*UPDATED* with ECan comment provided on March 23.

Three consents owned by the South Island’s largest irrigation company have been terminated. David Williams reports

Canterbury’s regional council, ECan, has terminated three of Central Plains Water’s unexercised resource consents. Part of the justification for doing so was the findings of a damning – but hidden – scientific report.

Collectively known as the Steeles Rd consents – originally issued to another company, Robindale Dairies Ltd, in 2007 – they allow an irrigation scheme to be built about 10km from Central Plains’ main diversion point on the Rakaia River, and for water to be taken.

The consents were about to lapse, so the irrigation company, the South Island’s biggest, applied for a 10-year extension. In a decision issued last July, ECan declined to do so, which meant the consents were terminated.

Central Plains has formally objected.

Crucial to ECan’s decision was strict flow and allocation limits set by a water conservation order – likened to national park status for awa – which aims to protect the Rakaia’s outstanding characteristics and features.

ECan’s principal consents planner Richard Purdon writes in the July 6 decision: “While consents have been granted to comply with these limits, there is evidence to suggest the way they have been implemented … has lead (sic) to these limits being exceeded, resulting in adverse effects on the lower part of the river that were not anticipated when the order was granted.”

ECAN-Steeles-Decline by David Williams on Scribd

This passage repeats allegations contained in an unsanitised version of what’s known as the Rakaia Water Balance report, leaked to Newsroom last year.

ECan has been threatened with legal action if it doesn’t act on the report’s findings.

Central Plains chief executive Mark Pizey declined to comment on the consent termination. Last October, he said: “CPWL will work in conjunction with Environment Canterbury to ensure accurate data is used in the further modelling to support the final report.”

Nicky Snoyink, regional conservation manager for environmental lobby group Forest & Bird, describes the decision as encouraging.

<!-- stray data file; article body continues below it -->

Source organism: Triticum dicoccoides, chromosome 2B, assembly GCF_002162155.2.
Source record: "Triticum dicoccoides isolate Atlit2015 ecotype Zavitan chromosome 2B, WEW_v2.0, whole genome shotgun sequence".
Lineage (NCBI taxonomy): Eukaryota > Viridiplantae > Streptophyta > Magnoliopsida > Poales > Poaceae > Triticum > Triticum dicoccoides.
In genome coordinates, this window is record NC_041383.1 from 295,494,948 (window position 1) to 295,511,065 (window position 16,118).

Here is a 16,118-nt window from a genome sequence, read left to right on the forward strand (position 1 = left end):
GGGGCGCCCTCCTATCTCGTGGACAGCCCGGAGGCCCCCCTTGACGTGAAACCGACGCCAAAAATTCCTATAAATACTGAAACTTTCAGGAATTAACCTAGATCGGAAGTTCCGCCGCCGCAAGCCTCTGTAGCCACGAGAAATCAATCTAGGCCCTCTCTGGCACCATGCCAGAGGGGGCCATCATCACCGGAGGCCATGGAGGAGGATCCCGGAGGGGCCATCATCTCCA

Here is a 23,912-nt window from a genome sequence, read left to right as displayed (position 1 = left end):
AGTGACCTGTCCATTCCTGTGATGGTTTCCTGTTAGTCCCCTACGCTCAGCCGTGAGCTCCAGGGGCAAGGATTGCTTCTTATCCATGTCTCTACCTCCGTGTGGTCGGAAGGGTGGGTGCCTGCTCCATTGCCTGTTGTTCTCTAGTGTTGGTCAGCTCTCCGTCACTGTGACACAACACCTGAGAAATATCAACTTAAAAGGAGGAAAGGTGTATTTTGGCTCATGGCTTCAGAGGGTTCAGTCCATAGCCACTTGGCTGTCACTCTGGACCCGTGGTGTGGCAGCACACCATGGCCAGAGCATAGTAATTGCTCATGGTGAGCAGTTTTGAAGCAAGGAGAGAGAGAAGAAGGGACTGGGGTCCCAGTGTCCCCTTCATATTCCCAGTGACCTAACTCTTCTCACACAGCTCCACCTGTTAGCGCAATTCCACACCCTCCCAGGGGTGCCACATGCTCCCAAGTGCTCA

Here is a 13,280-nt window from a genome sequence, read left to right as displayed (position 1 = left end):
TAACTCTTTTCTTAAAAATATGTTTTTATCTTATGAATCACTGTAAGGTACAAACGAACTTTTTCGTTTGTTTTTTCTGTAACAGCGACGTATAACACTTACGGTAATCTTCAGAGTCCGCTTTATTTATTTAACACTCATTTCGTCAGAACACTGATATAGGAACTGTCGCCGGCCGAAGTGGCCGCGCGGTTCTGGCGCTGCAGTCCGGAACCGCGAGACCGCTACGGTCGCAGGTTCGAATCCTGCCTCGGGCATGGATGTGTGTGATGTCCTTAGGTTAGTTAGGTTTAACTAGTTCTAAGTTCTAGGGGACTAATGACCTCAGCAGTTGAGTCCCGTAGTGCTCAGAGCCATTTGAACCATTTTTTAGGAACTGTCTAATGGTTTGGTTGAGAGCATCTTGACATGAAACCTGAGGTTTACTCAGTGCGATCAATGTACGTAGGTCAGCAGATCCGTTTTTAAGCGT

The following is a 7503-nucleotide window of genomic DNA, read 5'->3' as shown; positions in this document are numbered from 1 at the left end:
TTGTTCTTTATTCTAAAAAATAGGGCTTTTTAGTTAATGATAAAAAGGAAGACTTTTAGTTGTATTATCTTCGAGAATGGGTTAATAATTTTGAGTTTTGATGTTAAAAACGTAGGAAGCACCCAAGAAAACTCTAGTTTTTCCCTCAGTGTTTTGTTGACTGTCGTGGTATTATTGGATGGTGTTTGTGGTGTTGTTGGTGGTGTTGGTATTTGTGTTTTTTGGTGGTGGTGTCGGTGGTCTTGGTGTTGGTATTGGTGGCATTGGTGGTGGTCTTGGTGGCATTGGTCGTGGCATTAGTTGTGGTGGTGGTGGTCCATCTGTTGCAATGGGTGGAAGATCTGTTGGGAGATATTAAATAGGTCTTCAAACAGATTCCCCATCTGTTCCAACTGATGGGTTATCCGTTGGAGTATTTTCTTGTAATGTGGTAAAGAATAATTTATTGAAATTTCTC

“This is a definite signal that things are changing, and that activities that may have once been acceptable no longer are.

“It is now no longer possible to damage the environment and the rivers for private profit, and hopefully this is the sign of things to come.”

Newsroom only stumbled across the consent decision in correspondence released by ECan after an official information request.

ECan confirmed the objection mentioned related to an ongoing case over a consent decision, but the publicly searchable consent records didn’t contain the application or decision.

(However, it did reveal a 2020 application by Central Plains to take the Steeles Rd water from its existing infrastructure, about 10km upstream.)

A copy of the extension decision was emailed earlier this month by one of ECan’s communications staff, who noted: “CPW contests that there has been a breach of the water allocation limit. This decision is also the subject of a formal objection under section 357A of the RMA.”

ECan’s consents planning manager Aurora Grant said it received an objection to the lapse extension decision on July 26 last year but it did not contain any reasons. They were sought on August 5.

“To date, CPW have not finalised the reasons for their objection and so this has not yet proceeded to a hearing.”

The other big player in the Rakaia saga is Trustpower, which operates a hydro-electricity power scheme at Lake Coleridge and also releases irrigation water down the river.  

Stages one and two of Central Plains Water comprise 350km of headrace canal and pipe infrastructure while the Sheffield stage of the scheme operates separately. Photo: ECan

ECan planner Purdon’s termination decision sets out the three main considerations for an extension: if “substantial progress or effort” is being made to exercise the consent; if approvals have been obtained from affected parties; and if the extension clashes with statutory plans.

Central Plains explained to ECan the challenges it faced but Purdon said considerable time had passed.

“It appears that while effort was initially made, hence the two extensions already granted, I was provided insufficient evidence by way of contracts or agreements to demonstrate sufficient ongoing effort to give effect to these consents.”

Much of the land within the consent’s “command area” was already irrigated.

Given evidence that the Rakaia River flow allocation limits were “likely to be exceeded”, the decision said, granting the extension would be contrary to the latest national policy statement on freshwater management, and the concept of Te Mana o te Wai, which prioritises the health and wellbeing of the waterbodies and ecosystems.

Purdon thought there were adversely affected parties that hadn’t given approval – specifically, 16 third-party consent holders referred to in consent conditions, with which agreements are required for the use of “spare” water.

In declining to grant the consent extensions, the ECan decision gives an insight into the complexities of Rakaia’s irrigation consents. Purdon said complying with changeable rates, volumes, and flow limits at any given time “is so complex they have proven to be unworkable and impractical in another consent” held by the company.

“This has resulted in the consent holder using a method not specified in the consent to take the ‘spare’ water it is authorised, which we now have evidence is resulting in a breach of the allocation limit in the WCO and having adverse effects on the lower Rakaia River and existing consent holders not considered at the time.”